Honda Aircraft will add 300-350 factory staff to bring its total workforce to around 1,000 in the first half of 2013, Fujino said.

While the Honda EV (shown on the right) looks like a dressed up Honda Fit, there is no indication as to whether or not this zero emission electric vehicle will sport the Fit name when it reaches the US market or if it will have its own unique name. We do know that the Honda EV Concept (or whatever the production version is called) will be powered by a lithium ion battery system and a coaxial electric motor derived from the one used in the Honda FCX Clarity fuel cell vehicle.

The drivetrain of the Honda EV Concept will allow the driver to select three different driving modes ? Economy, Normal and Sport ? to provide the ideal balance of power and efficiency for every driving condition. A similar version of this system was introduced in the US on the CR-Z Hybrid to offer optimized performance for the driving conditions. When Economy mode is selected, the Honda EV Concept will have a range of roughly 100 miles while acceleration and top speed is hindered. When the driver selects Normal mode, the Honda EV will offer better performance while offering roughly 17% less range (that would mean that it could go about 83 miles on a charge) and when shifted into Sport mode, the EV Concept will reach a top speed of 90 miles per hour but the range is chopped down to roughly 75 miles.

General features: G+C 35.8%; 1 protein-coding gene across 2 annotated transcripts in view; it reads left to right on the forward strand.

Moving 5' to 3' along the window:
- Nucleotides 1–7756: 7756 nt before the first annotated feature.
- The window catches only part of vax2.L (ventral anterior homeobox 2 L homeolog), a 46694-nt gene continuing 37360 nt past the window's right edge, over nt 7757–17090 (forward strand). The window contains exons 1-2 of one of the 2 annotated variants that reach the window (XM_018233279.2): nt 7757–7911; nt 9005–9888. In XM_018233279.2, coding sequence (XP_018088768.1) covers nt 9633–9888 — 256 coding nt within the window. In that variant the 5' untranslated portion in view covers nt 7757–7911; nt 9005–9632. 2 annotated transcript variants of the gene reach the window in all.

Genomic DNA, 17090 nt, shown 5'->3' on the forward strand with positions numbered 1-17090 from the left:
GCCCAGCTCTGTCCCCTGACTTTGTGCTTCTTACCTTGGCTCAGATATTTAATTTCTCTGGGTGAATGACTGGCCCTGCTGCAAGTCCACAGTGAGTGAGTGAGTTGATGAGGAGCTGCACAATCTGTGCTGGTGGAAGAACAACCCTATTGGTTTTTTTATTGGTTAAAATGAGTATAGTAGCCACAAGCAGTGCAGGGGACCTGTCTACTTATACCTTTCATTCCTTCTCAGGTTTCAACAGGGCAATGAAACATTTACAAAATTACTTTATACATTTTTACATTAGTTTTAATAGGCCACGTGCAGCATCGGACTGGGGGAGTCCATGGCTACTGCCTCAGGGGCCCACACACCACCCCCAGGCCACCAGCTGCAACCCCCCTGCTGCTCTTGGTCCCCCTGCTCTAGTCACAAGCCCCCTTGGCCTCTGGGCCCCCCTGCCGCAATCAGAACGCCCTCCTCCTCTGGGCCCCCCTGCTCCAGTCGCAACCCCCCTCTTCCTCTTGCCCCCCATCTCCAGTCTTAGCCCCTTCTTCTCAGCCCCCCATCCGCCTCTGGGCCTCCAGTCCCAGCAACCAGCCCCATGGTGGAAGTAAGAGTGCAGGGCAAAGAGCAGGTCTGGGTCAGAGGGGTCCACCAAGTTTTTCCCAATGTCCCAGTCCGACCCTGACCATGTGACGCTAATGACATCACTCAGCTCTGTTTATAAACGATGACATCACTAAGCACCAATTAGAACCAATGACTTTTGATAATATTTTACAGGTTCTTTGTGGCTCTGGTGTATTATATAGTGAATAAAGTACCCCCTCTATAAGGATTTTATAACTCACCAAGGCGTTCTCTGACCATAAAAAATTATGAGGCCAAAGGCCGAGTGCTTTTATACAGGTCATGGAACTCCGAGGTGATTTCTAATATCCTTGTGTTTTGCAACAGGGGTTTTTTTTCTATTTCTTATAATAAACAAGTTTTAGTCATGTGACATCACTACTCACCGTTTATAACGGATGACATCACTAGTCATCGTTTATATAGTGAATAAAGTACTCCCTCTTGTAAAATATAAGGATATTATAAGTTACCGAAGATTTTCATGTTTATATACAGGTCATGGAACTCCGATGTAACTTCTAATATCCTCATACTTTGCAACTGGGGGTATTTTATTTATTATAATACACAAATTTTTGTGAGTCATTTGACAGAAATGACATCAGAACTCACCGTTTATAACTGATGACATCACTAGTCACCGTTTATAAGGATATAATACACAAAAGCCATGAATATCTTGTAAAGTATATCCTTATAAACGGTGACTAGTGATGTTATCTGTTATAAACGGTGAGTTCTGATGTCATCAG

The Honda EV also features an assist program that coaches the driver to maximize efficiency based on the selected driving mode, including letting the driver know when to turn off certain accessories to increase the battery range. Once the battery has been run down, the Honda EV Concept will fully recharge in "less than 12 hours" with a standard 120V line and hooking up to the 240V charging station will cut charge time to under 6 hours.

Unfortunately, in addition to not giving any idea as to what the Honda EV Concept will be called once it reaches production, Honda hasn't offered any idea as to when those production models will reach showrooms around the world. Based on what other EV-makers have done, the Honda EV (or Honda Fit EV, as it could be called) will first hit certain American markets followed by a full scale roll out later in 2012.


Honda's Getting Greener All of the Time

Honda's Getting Greener All of the Time

Honda said today that it has set a goal of reducing carbon emissions from the vehicles it makes around the world by 30% by the end of 2020.